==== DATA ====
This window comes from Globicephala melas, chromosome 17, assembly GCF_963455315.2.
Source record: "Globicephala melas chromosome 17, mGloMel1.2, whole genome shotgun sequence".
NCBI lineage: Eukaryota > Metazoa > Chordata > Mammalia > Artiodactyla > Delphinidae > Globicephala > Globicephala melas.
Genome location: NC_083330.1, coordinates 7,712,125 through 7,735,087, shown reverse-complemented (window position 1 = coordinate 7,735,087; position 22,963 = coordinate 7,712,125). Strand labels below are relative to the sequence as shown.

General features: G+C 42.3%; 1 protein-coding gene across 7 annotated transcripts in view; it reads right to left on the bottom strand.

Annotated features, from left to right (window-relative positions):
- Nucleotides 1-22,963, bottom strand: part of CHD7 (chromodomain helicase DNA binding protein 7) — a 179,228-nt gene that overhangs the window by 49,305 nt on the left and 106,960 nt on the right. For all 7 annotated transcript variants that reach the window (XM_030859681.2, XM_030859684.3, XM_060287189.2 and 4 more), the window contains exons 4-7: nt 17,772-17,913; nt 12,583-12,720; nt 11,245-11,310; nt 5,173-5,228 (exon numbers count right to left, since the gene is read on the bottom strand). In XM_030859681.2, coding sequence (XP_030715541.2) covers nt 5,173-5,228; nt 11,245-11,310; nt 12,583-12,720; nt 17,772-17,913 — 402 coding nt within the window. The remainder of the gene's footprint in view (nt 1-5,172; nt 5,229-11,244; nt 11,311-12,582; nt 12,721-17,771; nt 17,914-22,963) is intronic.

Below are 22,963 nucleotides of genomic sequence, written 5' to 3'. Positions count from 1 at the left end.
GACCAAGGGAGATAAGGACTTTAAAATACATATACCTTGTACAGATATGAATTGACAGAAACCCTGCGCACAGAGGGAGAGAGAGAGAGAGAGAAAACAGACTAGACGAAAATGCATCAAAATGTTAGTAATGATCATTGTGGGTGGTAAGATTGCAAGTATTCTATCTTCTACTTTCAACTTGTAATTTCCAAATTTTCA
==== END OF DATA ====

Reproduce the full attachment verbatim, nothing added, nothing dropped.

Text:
This window comes from Globicephala melas, chromosome 17, assembly GCF_963455315.2.
Source record: "Globicephala melas chromosome 17, mGloMel1.2, whole genome shotgun sequence".
NCBI lineage: Eukaryota > Metazoa > Chordata > Mammalia > Artiodactyla > Delphinidae > Globicephala > Globicephala melas.
Genome location: NC_083330.1, coordinates 7,712,125 through 7,735,087, shown reverse-complemented (window position 1 = coordinate 7,735,087; position 22,963 = coordinate 7,712,125). Strand labels below are relative to the sequence as shown.

General features: G+C 42.3%; 1 protein-coding gene across 7 annotated transcripts in view; it reads right to left on the bottom strand.

Annotated features, from left to right (window-relative positions):
- Nucleotides 1-22,963, bottom strand: part of CHD7 (chromodomain helicase DNA binding protein 7) — a 179,228-nt gene that overhangs the window by 49,305 nt on the left and 106,960 nt on the right. For all 7 annotated transcript variants that reach the window (XM_030859681.2, XM_030859684.3, XM_060287189.2 and 4 more), the window contains exons 4-7: nt 17,772-17,913; nt 12,583-12,720; nt 11,245-11,310; nt 5,173-5,228 (exon numbers count right to left, since the gene is read on the bottom strand). In XM_030859681.2, coding sequence (XP_030715541.2) covers nt 5,173-5,228; nt 11,245-11,310; nt 12,583-12,720; nt 17,772-17,913 — 402 coding nt within the window. The remainder of the gene's footprint in view (nt 1-5,172; nt 5,229-11,244; nt 11,311-12,582; nt 12,721-17,771; nt 17,914-22,963) is intronic.

Below are 22,963 nucleotides of genomic sequence, written 5' to 3'. Positions count from 1 at the left end.
GACCAAGGGAGATAAGGACTTTAAAATACATATACCTTGTACAGATATGAATTGACAGAAACCCTGCGCACAGAGGGAGAGAGAGAGAGAGAGAAAACAGACTAGACGAAAATGCATCAAAATGTTAGTAATGATCATTGTGGGTGGTAAGATTGCAAGTATTCTATCTTCTACTTTCAACTTGTAATTTCCAAATTTTCA